The federal prosecutors in the United States have charged Uber’s former chief security officer, Joe Sullivan, for covering up a massive data breach that the ride-hailing company suffered in 2016.
According to the press release published by the U.S. Department of Justice, Sullivan “took deliberate steps to conceal, deflect, and mislead the Federal Trade Commission about the breach” that also involved paying hackers $100,000 ransom to keep the incident secret.
“A criminal complaint was filed today in federal court charging Joseph Sullivan with obstruction of justice and misprision of a felony in connection with the attempted cover-up of the 2016 hack of Uber Technologies,” it says.
The 2016 Uber’s data breach exposed names, email addresses, phone numbers of 57 million Uber riders and drivers, and driver license numbers of around 600,000 drivers.
The company revealed this information to the public almost a year later in 2017, immediately after Sullivan left his job at Uber in November.
Later it was reported that two hackers, Brandon Charles Glover of Florida and Vasile Mereacre of Toronto, were behind the incident to whom Sullivan approved paying money in exchange for promises to delete data of customers they had stolen.
All this started when Sullivan, as a representative for Uber, in 2016 was responding to FTC inquiries regarding a previous data breach incident in 2014, and during the same time, Brandon and Vasile contacted him regarding the new data breach.
“On November 14, 2016, approximately 10 days after providing his testimony to the FTC, Sullivan received an email from a hacker informing him that Uber had been breached again.”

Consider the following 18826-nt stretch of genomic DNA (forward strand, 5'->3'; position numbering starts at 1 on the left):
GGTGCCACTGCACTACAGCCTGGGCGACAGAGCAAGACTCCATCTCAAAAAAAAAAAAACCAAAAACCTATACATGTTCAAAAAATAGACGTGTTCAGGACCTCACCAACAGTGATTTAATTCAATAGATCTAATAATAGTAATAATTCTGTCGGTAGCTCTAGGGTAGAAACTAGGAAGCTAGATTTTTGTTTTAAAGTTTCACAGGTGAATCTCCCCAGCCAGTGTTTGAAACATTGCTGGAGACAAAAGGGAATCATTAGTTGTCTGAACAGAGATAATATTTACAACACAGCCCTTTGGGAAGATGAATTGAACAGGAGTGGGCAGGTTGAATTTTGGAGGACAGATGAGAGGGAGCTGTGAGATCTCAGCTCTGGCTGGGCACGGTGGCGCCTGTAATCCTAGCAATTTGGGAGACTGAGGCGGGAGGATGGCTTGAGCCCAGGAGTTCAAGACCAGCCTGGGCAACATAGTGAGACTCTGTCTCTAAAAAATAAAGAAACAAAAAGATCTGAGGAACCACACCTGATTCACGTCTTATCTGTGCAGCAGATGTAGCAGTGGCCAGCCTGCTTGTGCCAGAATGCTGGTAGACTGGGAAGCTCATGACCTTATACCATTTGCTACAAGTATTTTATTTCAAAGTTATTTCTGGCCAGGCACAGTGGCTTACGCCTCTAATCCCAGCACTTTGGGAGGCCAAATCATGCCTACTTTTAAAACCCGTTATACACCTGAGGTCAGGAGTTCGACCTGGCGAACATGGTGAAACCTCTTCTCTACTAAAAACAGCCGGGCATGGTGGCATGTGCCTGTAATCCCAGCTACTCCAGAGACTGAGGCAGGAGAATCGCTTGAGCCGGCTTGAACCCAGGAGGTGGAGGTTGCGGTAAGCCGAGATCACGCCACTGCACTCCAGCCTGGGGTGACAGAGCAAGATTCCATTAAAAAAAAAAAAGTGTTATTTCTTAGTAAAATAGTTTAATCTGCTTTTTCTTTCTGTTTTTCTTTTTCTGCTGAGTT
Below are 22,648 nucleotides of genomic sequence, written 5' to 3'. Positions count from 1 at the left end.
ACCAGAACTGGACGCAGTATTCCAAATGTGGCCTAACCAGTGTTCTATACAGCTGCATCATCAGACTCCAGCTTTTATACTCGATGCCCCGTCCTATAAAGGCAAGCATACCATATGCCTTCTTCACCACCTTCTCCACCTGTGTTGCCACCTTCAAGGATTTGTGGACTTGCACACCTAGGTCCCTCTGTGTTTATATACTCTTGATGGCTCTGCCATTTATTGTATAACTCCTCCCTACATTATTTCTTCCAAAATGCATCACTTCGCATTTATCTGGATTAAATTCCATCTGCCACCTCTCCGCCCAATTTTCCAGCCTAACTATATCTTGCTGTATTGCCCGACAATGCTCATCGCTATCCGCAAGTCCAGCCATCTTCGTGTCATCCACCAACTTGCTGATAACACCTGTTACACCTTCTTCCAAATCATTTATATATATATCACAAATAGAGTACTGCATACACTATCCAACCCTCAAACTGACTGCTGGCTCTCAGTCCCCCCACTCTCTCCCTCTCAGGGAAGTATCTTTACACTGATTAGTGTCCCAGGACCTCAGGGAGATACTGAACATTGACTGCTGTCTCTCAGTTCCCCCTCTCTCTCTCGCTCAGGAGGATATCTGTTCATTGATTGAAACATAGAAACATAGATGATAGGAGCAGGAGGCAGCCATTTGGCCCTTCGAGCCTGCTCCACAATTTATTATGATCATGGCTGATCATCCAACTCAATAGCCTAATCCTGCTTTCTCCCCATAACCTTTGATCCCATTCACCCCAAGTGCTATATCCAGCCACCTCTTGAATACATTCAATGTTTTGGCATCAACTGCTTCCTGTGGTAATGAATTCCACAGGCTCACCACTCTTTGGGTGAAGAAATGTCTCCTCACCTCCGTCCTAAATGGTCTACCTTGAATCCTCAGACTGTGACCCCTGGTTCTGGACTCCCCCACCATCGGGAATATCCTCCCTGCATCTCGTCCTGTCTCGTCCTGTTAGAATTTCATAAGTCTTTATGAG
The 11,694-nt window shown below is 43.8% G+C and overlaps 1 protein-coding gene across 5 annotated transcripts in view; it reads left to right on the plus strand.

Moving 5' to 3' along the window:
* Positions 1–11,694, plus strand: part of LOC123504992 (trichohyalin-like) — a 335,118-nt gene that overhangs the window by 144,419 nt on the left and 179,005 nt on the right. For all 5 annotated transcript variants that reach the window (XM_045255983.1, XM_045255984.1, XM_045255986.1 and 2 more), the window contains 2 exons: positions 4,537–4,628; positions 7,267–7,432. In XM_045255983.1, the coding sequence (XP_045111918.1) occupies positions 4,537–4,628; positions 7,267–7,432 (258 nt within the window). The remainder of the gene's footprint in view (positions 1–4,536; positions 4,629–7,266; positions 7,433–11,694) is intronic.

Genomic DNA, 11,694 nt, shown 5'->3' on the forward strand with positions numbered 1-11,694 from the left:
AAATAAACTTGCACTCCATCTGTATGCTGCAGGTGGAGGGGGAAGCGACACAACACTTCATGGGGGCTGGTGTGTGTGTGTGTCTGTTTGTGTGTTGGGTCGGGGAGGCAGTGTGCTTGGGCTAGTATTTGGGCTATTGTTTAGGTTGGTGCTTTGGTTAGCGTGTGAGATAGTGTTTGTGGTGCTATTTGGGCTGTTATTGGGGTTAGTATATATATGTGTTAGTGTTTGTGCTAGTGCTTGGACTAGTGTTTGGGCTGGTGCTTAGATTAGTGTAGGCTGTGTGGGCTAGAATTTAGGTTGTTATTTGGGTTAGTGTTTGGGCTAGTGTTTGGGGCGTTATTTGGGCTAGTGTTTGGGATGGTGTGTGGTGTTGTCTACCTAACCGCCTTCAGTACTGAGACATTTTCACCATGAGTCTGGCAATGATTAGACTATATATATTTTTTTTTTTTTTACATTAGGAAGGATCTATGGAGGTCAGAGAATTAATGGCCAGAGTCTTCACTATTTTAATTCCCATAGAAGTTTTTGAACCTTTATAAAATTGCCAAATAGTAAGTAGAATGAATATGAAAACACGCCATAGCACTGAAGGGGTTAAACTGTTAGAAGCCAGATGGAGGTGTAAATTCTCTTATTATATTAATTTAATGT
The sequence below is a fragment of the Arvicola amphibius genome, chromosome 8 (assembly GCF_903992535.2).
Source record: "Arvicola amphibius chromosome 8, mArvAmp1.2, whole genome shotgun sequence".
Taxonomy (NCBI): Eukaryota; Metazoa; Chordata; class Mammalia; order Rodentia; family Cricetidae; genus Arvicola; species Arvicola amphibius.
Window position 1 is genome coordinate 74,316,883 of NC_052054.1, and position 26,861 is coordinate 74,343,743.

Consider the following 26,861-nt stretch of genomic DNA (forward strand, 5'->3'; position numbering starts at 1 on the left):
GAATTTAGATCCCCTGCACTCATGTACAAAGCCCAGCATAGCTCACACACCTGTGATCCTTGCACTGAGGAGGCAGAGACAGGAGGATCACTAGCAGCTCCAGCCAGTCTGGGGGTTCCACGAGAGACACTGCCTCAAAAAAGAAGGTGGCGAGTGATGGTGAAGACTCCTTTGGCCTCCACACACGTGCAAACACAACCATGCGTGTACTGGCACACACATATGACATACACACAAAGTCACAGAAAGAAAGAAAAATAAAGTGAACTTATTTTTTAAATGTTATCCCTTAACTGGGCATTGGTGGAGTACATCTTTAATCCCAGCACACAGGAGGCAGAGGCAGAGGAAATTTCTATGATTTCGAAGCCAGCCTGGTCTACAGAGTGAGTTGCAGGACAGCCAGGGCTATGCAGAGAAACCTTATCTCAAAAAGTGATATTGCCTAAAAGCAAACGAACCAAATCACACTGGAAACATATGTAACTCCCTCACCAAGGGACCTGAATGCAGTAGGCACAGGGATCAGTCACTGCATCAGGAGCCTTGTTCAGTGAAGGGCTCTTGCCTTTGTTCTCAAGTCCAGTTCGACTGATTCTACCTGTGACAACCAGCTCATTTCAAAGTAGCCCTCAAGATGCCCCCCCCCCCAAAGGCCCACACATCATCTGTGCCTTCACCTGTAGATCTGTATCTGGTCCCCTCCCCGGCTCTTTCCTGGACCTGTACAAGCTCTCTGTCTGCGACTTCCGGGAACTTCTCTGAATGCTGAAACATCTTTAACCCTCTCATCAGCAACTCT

“Sullivan’s team was able to confirm the breach within 24 hours of his receipt of the email. Rather than report the 2016 breach, Sullivan allegedly took deliberate steps to prevent knowledge of the breach from reaching the FTC.”
According to court documents, the ransom amount was paid through a bug bounty program in an attempt to document the blackmailing payment as bounty for white-hat hackers who point out security issues but have not compromised data.
“Uber paid the hackers $100,000 in BitCoin in December 2016, despite the fact that the hackers refused to provide their true names (at that time),” federal prosecutors said. “In addition, Sullivan sought to have the hackers sign non-disclosure agreements. The agreements contained a false representation that the hackers did not take or store any data.”
“Moreover, after Uber personnel were able to identify two of the individuals responsible for the breach, Sullivan arranged for the hackers to sign fresh copies of the non-disclosure agreements in their true names. The new agreements retained the false condition that no data had been obtained. Uber’s new management ultimately discovered the truth and disclosed the breach publicly, and to the FTC, in November 2017.”
Just last year, both hackers were pleaded guilty to several counts of charges for hacking and blackmailing Uber, LinkedIn, and other U.S. corporations.
In 2018, British and Dutch data protection regulators also fined Uber with $1.1 million for failing to protect its customers’ personal information during a 2016 cyber attack.
Now, if Sullivan found guilty of cover-up charges, he could face up to eight years in prison, as well as potential fines of up to $500,000.